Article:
Daily Archives: November 24, 2006

Cattle Update: Storing Colostrum for Optimum Passive Immunity

Cattle Update: Storing Colostrum for Optimum Passive Immunity


Colostrum is the first milk delivered by the cow after calving. Cow calf producers are aware that natural colostrum must be ingested by baby calves within 6 hours of birth to acquire optimum passive immunity and disease protection. However some calves do not have ample opportunity to receive colostrum. Perhaps the mother is a thin, two-year-old that does not give enough milk or the baby calf was stressed by a long delivery process and is too sluggish to get up and nurse in time to get adequate colostrum. These calves need to be hand fed stored colostrum in order to have the best opportunity to survive scours infections and/or respiratory diseases. Therefore stored frozen colostrum from a dairy or from other beef cows that lost calves at calving should be on hand to meet these needs. If colostrum is obtained from another farm (i.e. a neighboring dairy), try to ascertain the health status of that herd.


USDA Pledges Livestock ID Program To Remain Voluntary

USDA Pledges Livestock ID Program To Remain Voluntary


WASHINGTON (Dow Jones)–The debate on whether or not the national livestock identification and tracking program will eventually become mandatory is over now that the U.S. Department of Agriculture is pledging it will be a permanently voluntary system, Undersecretary Bruce Knight said Wednesday.

Knight said livestock sector concerns over a mandatory National Animal Identification System has only slowed down progress and the USDA is in a hurry to meet self-imposed deadlines.

The goal of the massive effort to eventually be able to track any animal to its source in a 48-hour time frame in the event of disease outbreak is on track, Knight told reporters.

The first deadline is January, 2007, when USDA is trying to get 25% of all livestock-producing premises registered in data-bases that the federal government could access in the event of a disease outbreak.


S. Korean inspectors find bone fragment, ban sale of U.S. beef

S. Korean inspectors find bone fragment, ban sale of U.S. beef

Yonhap News

SEOUL, Nov. 24 (Yonhap) — South Korea decided Friday not to allow the first shipment of U.S. beef to be sold in the country after discovering a bone fragment in a package, the government said Friday.

The discovery is expected to fuel health concerns about the safety of U.S. beef.

After a nearly three-year ban due to the discovery of mad cow disease in the United States, South Korea resumed imports of American beef from cows under 30 months old in early September. The first shipment of 8.9 tons of beef in about 720 separate packages arrived on Oct. 30.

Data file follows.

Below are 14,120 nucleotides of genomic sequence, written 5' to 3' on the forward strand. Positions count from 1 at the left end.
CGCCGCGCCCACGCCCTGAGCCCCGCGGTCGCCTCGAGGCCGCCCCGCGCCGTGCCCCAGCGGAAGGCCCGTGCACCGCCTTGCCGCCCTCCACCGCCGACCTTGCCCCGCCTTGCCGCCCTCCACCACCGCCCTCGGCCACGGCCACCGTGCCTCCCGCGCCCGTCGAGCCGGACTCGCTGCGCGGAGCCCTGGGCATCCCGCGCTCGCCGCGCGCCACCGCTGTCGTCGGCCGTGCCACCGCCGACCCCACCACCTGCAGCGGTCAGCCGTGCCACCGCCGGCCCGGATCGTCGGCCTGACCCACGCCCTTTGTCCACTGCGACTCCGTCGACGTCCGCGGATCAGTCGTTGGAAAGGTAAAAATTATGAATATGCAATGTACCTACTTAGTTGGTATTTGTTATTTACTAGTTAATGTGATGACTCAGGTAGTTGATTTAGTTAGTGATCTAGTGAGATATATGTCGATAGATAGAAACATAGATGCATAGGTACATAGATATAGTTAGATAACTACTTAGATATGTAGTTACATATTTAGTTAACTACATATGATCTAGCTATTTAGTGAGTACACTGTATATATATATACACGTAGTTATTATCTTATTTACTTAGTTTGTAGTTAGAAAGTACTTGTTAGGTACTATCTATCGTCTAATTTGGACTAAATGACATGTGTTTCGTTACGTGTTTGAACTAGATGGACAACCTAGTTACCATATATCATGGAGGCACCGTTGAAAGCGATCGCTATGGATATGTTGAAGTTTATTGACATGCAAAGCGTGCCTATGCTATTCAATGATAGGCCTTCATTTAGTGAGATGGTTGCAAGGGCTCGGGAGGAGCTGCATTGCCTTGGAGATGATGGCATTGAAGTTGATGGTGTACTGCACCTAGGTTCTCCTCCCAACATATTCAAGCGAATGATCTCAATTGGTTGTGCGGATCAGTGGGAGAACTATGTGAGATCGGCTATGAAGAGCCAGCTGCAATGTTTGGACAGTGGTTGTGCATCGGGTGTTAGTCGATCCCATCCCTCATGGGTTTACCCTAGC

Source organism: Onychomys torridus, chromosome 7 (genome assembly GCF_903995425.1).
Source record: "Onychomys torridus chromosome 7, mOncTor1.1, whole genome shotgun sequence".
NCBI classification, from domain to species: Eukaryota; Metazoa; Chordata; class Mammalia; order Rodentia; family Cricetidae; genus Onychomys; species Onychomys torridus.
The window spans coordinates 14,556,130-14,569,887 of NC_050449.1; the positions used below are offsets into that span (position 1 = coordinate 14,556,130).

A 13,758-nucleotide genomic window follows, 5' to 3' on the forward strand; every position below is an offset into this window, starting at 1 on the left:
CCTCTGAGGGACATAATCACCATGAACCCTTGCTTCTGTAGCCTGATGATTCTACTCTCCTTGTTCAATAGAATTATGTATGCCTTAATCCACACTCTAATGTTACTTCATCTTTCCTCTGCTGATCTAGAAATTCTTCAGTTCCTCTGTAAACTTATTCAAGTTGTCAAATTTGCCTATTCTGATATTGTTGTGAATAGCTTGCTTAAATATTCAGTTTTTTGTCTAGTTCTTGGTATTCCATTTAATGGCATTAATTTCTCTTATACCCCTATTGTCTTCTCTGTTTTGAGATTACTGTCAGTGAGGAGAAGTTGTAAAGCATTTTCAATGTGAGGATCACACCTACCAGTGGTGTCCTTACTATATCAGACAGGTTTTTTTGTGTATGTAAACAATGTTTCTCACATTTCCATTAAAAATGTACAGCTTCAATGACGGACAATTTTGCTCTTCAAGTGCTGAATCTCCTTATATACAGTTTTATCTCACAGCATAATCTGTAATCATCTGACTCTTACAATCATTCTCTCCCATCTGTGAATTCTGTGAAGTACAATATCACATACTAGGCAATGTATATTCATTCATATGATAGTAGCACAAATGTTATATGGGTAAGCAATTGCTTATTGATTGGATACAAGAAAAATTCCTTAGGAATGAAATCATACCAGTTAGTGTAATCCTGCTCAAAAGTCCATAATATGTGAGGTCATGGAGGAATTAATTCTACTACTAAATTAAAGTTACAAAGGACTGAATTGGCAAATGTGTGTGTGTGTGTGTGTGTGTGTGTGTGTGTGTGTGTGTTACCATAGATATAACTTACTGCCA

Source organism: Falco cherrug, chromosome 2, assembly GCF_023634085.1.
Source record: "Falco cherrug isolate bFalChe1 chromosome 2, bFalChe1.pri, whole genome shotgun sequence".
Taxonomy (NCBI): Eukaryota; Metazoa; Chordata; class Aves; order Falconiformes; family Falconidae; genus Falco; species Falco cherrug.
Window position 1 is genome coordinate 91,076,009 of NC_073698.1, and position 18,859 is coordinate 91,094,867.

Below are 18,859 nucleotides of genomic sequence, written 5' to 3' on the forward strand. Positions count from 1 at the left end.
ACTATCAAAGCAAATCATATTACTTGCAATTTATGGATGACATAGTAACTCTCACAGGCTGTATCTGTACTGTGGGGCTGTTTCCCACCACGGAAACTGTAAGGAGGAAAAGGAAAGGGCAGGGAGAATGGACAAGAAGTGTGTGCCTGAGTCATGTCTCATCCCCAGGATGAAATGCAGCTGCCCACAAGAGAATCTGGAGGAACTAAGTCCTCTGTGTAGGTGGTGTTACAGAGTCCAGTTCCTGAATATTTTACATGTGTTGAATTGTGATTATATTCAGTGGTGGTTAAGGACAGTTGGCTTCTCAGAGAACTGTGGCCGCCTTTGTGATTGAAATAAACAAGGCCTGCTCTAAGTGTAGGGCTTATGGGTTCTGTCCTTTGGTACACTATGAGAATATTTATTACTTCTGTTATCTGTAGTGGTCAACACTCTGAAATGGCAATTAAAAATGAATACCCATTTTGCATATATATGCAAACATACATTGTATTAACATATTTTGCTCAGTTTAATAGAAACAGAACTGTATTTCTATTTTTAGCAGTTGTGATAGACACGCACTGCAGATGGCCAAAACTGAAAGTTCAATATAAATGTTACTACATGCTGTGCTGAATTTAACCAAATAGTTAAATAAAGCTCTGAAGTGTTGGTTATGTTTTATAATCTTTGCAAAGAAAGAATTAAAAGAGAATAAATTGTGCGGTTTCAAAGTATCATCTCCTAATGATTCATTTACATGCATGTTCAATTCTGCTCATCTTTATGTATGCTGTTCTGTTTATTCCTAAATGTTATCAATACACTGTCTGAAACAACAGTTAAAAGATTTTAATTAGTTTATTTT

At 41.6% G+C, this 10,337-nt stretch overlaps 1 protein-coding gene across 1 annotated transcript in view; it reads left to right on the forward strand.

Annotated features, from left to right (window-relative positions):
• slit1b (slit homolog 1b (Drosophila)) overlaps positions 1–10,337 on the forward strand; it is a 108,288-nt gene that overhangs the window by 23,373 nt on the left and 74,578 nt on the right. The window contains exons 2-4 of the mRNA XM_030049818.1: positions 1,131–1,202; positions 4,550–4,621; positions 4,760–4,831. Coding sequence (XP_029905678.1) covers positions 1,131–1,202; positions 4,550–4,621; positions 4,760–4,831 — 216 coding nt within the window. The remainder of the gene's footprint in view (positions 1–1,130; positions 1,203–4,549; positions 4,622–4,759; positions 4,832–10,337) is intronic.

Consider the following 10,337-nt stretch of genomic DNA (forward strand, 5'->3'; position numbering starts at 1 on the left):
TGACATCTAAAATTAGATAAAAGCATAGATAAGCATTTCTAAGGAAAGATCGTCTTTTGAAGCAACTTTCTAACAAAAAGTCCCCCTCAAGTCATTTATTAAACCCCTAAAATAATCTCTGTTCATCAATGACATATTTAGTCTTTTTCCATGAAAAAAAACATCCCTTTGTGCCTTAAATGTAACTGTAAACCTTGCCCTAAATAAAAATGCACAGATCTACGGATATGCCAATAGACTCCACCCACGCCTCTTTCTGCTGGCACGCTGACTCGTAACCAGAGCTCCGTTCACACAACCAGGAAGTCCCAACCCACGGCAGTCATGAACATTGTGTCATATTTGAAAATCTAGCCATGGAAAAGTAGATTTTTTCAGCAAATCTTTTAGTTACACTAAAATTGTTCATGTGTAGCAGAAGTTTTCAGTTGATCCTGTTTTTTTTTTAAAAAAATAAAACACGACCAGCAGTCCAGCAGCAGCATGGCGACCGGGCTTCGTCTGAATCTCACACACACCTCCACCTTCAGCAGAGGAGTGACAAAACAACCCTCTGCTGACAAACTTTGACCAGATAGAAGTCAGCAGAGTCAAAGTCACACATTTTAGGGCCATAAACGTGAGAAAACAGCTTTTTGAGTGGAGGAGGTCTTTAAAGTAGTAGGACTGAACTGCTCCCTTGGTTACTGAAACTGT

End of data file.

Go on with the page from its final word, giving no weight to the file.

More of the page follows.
Michigan Cattle Must Have Electronic ID Tags in Ears

Michigan Cattle Must Have Electronic ID Tags in Ears

Heritage Broadcasting

All Michigan cattle leaving farms must be tagged with electronic identification as part of an effort to combat bovine tuberculosis. Michigan’s statewide electronic livestock I-D program began in 2001.


Midlands feedlot manager, grain farmer both have ethanol concerns

Midlands feedlot manager, grain farmer both have ethanol concerns

by Peter Shinn

Brownfield Network

Demand for corn from the ethanol industry, both actual and potential, has pushed up corn prices substantially in recent months. And David Trowbridge, feedlot manager for Gregory Feedlots in Tabor, Iowa, told Brownfield it’s put the squeeze on his operation.

“Yes, corn has had about a 50% increase in cost in the last 90 days,” Trowbridge said, “so the cost of our production has gone up accordingly.”

Trowbridge said he does believe ethanol co-products like dry distillers’ grains (DDGs) can provide a big part of the answer to the potential problem of corn availability for cattle feeders. But only, he said, if some of the kinks can be worked out.

“The ethanol by-products are going to be the newest asset that we can use in our business,” said Trowbridge. “We have some work to do on developing feeding procedures to use those and other things, but big asset, big development in the business.”


Theft of agricultural produce on the rise

Theft of agricultural produce on the rise

George Raine

San Francisco Chronicle

Manteca – If the legendary Bonnie and Clyde were alive today, they might be stealing almonds instead of robbing banks.

Fourteen truckloads of almonds valued at $2 million, most packed into seagoing containers, have been stolen in California’s Central Valley in the past 18 months. Authorities believe the nuts, which bring growers about $2.50 per pound, were shipped to buyers overseas.

The thefts are a part of a rising tide of agricultural crime in California. About $10 million in commodities and equipment is reported stolen in the Central Valley annually – although the true figure is believed much higher because many crimes are unreported. Many avocado groves are picked clean. Citrus vanishes from trees along freeways. Pipes and farm equipment are taken and sold for scrap.


Livestock take liking to distillers grains feed

Livestock take liking to distillers grains feed

By Jeff DeYoung,

Farm and Ranch Guide

AURELIA, Iowa – One whiff of the aroma coming from the freshly dumped 15-ton pile of distillers grains would have most casual observers looking for the pancakes.

It’s no wonder his cattle find the feed so appetizing, says Paul Pingel.

Paul and his father, Myron, have been feeding modified wet distillers to their cattle for just over two years. Syrup is added to the dried product at an ethanol plant in nearby Marcus, Iowa.